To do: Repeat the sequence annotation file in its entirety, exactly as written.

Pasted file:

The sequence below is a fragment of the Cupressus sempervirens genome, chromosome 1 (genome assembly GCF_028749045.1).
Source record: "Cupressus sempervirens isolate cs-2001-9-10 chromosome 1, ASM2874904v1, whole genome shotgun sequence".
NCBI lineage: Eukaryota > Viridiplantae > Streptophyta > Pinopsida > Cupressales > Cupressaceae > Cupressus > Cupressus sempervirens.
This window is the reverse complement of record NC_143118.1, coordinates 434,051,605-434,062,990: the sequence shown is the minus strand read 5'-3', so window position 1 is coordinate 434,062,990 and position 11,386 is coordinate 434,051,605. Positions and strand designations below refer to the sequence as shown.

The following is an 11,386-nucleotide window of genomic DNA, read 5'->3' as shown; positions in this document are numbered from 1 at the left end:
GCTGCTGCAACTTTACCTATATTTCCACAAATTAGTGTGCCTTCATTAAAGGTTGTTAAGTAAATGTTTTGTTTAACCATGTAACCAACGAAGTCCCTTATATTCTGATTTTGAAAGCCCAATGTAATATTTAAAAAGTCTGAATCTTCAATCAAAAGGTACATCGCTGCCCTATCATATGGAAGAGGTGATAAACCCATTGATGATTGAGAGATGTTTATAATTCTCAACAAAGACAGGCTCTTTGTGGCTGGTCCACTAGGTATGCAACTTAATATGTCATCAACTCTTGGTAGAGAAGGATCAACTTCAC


The sequence below is a fragment of the Cupressus sempervirens genome, chromosome 1 (genome assembly GCF_028749045.1).
Source record: "Cupressus sempervirens isolate cs-2001-9-10 chromosome 1, ASM2874904v1, whole genome shotgun sequence".
NCBI lineage: Eukaryota > Viridiplantae > Streptophyta > Pinopsida > Cupressales > Cupressaceae > Cupressus > Cupressus sempervirens.
This window is the reverse complement of record NC_143118.1, coordinates 434,051,605-434,062,990: the sequence shown is the minus strand read 5'-3', so window position 1 is coordinate 434,062,990 and position 11,386 is coordinate 434,051,605. Positions and strand designations below refer to the sequence as shown.

The following is an 11,386-nucleotide window of genomic DNA, read 5'->3' as shown; positions in this document are numbered from 1 at the left end:
GCTGCTGCAACTTTACCTATATTTCCACAAATTAGTGTGCCTTCATTAAAGGTTGTTAAGTAAATGTTTTGTTTAACCATGTAACCAACGAAGTCCCTTATATTCTGATTTTGAAAGCCCAATGTAATATTTAAAAAGTCTGAATCTTCAATCAAAAGGTACATCGCTGCCCTATCATATGGAAGAGGTGATAAACCCATTGATGATTGAGAGATGTTTATAATTCTCAACAAAGACAGGCTCTTTGTGGCTGGTCCACTAGGTATGCAACTTAATATGTCATCAACTCTTGGTAGAGAAGGATCAACTTCAC